Anthropocene

Robert Simmon, Planet Labs Senior Data Visualizer Engineer and former Lead Data Visualizer at NASA says of Richelle Gribble’s work: “Gribble’s art is restless, moving from dioramas painstakingly assembled from found materials, to a sprawling network of miniature painted snapshots, to filaments of spider silk arranged to echo urban streetscapes. Despite the diversity of media, her work maintains a continuity of theme, a sense of place, and a reverence for our home planet.”

 

Anthropocene: noun | An·thro·po·cene | an(t)-thrə-pə-ˌsēn

 

The period of time during which human activities have had an environmental impact on the Earth regarded as constituting a distinct geological age. (Merriam Webster)

 

Anthropocene explores the complex relationship between humanity and the environment. To examine our impact, it is crucial to witness life with and without human influence. This collection encompasses three key phases: nature without humanity; nature with humanity; and human impact on Earth. This exploration shows how humans are not separate from nature, but integrated into it. Thus, our behaviors and actions impact where we come from and effect where we are going.

 

Nature without humanity is examined in works such as “Biosphere,” “Invisible Complexity,” and “Biodiversity” to marvel at exquisite nature living harmoniously as one connected system. It is innocent, void of human impact, and stunning in its appearance. Vibrant in color, the organisms and environments are alive and entangled. Ecology is explored by linking hundreds of species in unified webs and biospheres. These works are optimistic and use connective structures and circular compositions to suggest interconnectivity and unity in nature.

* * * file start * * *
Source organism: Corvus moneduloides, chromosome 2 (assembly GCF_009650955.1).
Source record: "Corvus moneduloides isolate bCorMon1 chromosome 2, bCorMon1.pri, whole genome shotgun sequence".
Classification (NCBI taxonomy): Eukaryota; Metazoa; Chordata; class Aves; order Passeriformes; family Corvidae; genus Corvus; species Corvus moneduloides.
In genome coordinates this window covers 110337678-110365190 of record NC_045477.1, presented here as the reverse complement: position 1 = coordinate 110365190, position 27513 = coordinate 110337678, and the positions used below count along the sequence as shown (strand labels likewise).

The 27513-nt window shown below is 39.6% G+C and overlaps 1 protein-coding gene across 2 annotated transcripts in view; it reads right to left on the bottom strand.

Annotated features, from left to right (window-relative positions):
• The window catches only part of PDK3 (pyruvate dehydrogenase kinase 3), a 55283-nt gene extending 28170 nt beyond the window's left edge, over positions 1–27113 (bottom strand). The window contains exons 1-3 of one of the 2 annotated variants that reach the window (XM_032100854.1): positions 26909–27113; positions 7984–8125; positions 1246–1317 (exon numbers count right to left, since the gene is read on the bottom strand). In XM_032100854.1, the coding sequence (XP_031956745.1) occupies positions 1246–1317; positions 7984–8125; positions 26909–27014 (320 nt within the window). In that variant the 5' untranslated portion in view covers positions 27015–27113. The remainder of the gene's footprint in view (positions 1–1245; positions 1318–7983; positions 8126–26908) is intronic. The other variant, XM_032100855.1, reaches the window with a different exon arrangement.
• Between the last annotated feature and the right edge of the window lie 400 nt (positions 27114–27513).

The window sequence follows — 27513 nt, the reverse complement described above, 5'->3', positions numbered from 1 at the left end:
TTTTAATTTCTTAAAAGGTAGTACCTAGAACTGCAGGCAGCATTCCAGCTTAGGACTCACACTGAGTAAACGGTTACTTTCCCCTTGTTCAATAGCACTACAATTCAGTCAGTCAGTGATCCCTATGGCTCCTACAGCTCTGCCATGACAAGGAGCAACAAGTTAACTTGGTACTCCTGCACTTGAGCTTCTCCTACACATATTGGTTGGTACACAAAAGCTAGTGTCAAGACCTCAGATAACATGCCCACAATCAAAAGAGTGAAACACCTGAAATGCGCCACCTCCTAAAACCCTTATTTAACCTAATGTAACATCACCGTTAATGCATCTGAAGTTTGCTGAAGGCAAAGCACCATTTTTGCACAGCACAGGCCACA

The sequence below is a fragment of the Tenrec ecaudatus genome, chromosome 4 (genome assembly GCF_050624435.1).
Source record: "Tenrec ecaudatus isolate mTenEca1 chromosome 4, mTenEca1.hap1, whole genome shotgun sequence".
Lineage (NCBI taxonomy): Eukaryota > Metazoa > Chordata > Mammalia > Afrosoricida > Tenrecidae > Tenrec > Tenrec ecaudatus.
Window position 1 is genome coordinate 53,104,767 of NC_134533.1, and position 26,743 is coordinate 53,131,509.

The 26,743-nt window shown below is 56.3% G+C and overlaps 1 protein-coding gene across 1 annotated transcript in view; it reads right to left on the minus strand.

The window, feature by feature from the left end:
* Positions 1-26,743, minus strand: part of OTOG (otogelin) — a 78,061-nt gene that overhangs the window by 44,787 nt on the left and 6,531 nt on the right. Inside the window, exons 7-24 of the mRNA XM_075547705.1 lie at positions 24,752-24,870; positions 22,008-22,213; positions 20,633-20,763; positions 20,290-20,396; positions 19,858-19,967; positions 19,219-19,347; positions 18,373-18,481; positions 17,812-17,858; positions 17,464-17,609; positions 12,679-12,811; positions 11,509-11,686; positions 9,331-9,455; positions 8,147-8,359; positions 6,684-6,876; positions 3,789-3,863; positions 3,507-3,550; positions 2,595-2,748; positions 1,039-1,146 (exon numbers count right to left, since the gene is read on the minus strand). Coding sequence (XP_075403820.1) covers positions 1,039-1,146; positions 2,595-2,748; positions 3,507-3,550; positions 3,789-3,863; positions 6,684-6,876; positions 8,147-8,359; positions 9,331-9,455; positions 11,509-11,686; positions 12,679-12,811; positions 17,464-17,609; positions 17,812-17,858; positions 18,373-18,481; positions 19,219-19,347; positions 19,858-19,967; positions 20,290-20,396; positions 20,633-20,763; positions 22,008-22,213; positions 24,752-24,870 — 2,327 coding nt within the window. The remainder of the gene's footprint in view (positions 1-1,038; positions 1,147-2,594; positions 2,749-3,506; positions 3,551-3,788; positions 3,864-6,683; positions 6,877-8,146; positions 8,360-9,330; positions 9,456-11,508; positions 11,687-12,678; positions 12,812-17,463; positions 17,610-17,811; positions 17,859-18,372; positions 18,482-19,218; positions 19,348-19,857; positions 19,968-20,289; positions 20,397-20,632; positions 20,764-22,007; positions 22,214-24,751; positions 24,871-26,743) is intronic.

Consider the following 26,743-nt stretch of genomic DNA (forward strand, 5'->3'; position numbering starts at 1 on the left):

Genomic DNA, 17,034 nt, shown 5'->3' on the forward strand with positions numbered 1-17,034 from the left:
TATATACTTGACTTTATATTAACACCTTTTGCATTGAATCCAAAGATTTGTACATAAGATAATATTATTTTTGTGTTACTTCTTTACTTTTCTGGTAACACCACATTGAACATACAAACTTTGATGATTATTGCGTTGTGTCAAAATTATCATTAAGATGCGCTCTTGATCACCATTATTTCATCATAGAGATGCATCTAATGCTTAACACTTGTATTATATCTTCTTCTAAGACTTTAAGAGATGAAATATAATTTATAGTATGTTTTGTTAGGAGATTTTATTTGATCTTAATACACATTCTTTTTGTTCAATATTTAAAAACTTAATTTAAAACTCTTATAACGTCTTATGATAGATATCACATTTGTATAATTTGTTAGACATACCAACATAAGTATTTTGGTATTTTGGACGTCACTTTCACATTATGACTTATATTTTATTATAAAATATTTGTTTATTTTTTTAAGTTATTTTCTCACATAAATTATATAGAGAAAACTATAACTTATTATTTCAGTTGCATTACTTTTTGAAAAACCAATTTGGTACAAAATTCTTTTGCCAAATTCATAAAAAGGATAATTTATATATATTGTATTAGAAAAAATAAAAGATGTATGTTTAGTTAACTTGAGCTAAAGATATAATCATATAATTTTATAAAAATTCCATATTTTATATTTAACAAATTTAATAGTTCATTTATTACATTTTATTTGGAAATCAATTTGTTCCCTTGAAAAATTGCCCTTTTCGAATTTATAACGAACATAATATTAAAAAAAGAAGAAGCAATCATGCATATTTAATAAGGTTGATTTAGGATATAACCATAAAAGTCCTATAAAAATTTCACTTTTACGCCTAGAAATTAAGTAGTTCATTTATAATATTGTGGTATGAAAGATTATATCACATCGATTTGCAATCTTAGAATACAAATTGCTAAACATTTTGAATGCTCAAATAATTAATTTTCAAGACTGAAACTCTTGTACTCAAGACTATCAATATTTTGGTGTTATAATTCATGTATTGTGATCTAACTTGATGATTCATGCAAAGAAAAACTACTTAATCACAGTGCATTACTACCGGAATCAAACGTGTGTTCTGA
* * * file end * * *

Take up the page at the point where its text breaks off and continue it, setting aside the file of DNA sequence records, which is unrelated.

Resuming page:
Nature with humanity is then revealed by man-made systems and technology introduced into works. This is evidenced in “Organized Chaos,” “Linked,” “Paths,” and “Earth Core.” They show how humans exist in nature as well as how we mimic and design inspired by nature. The combination between human population, technology, and progress is not separate from the natural world, but born from it. There is a sense of wonder and purpose found when human life is seen as just one of many components of a global ecosystem. Our creations and existence derive directly from our origin.

 

Human impact in nature fully contemplates the Anthropocene geological age in which we currently exist. Traces of humanity find evidence in all facets of life. Icebergs contain traces of oil extracted by man, while we litter the deepest parts of the ocean with our trash. We have no boundary to our reach; we have left our imprints everywhere. We are replacing pristine nature that existed before us with our own devices. “Imprints” illustrates our human tendency to claim territory and leave a trace, marking our existence. While “Eco-Footprints” represent the path we leave behind, even after we are gone.

 

What comes next? Our impact on nature is undeniable. The question remains if the net effect is entirely destructive, or merely undergoing natural changes in human presence. So much of human progress is associated to advances in technology but this increasingly burdens our limited resources. How do we grapple with two colliding systems – nature and human progress – that are both needed for evolution? Much of human ingenuity and technology is inspired by nature and natural processes, thus depleting diverse ecosystems jeopardizes human innovation. However, intentionally slowing progress to protect nature would prohibit human evolution and ask deeper moral questions about the human right to thrive. How can we be involved in regulating society’s progress relative to nature? How do we choose? And, is it even up to us, or has the innate DNA of humanity already chosen?

 

Written by Richard Bright